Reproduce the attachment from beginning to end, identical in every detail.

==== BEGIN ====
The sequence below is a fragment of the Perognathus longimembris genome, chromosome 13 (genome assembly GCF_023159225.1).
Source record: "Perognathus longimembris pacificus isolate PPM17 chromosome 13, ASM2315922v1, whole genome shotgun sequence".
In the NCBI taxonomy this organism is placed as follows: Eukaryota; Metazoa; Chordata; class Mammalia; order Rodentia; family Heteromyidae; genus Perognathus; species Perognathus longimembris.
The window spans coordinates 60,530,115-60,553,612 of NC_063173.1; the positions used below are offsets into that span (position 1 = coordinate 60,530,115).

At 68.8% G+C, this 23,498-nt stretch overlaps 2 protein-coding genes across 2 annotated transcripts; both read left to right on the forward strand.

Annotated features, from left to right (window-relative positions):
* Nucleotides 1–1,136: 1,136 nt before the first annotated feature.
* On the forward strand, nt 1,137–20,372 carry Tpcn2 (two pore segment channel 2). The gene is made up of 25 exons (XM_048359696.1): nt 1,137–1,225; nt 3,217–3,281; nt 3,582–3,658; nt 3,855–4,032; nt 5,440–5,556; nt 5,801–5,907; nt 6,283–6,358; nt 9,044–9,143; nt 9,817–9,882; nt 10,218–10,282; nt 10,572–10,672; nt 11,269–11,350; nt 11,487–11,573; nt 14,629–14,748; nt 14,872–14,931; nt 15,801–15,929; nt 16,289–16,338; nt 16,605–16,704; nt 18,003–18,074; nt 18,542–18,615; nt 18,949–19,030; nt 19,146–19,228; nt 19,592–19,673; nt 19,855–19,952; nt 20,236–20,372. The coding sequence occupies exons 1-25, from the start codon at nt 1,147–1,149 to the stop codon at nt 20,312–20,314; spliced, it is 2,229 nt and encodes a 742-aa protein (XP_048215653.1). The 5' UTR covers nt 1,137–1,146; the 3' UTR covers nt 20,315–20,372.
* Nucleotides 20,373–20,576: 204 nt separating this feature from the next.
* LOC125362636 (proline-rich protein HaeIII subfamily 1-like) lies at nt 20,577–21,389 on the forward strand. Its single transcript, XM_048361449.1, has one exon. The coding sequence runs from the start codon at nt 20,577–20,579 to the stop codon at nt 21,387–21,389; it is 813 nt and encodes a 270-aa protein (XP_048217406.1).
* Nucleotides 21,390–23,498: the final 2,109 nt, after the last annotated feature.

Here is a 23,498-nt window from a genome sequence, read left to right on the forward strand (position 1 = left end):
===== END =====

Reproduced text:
The sequence below is a fragment of the Perognathus longimembris genome, chromosome 13 (genome assembly GCF_023159225.1).
Source record: "Perognathus longimembris pacificus isolate PPM17 chromosome 13, ASM2315922v1, whole genome shotgun sequence".
In the NCBI taxonomy this organism is placed as follows: Eukaryota; Metazoa; Chordata; class Mammalia; order Rodentia; family Heteromyidae; genus Perognathus; species Perognathus longimembris.
The window spans coordinates 60,530,115-60,553,612 of NC_063173.1; the positions used below are offsets into that span (position 1 = coordinate 60,530,115).

At 68.8% G+C, this 23,498-nt stretch overlaps 2 protein-coding genes across 2 annotated transcripts; both read left to right on the forward strand.

Annotated features, from left to right (window-relative positions):
* Nucleotides 1–1,136: 1,136 nt before the first annotated feature.
* On the forward strand, nt 1,137–20,372 carry Tpcn2 (two pore segment channel 2). The gene is made up of 25 exons (XM_048359696.1): nt 1,137–1,225; nt 3,217–3,281; nt 3,582–3,658; nt 3,855–4,032; nt 5,440–5,556; nt 5,801–5,907; nt 6,283–6,358; nt 9,044–9,143; nt 9,817–9,882; nt 10,218–10,282; nt 10,572–10,672; nt 11,269–11,350; nt 11,487–11,573; nt 14,629–14,748; nt 14,872–14,931; nt 15,801–15,929; nt 16,289–16,338; nt 16,605–16,704; nt 18,003–18,074; nt 18,542–18,615; nt 18,949–19,030; nt 19,146–19,228; nt 19,592–19,673; nt 19,855–19,952; nt 20,236–20,372. The coding sequence occupies exons 1-25, from the start codon at nt 1,147–1,149 to the stop codon at nt 20,312–20,314; spliced, it is 2,229 nt and encodes a 742-aa protein (XP_048215653.1). The 5' UTR covers nt 1,137–1,146; the 3' UTR covers nt 20,315–20,372.
* Nucleotides 20,373–20,576: 204 nt separating this feature from the next.
* LOC125362636 (proline-rich protein HaeIII subfamily 1-like) lies at nt 20,577–21,389 on the forward strand. Its single transcript, XM_048361449.1, has one exon. The coding sequence runs from the start codon at nt 20,577–20,579 to the stop codon at nt 21,387–21,389; it is 813 nt and encodes a 270-aa protein (XP_048217406.1).
* Nucleotides 21,390–23,498: the final 2,109 nt, after the last annotated feature.

Here is a 23,498-nt window from a genome sequence, read left to right on the forward strand (position 1 = left end):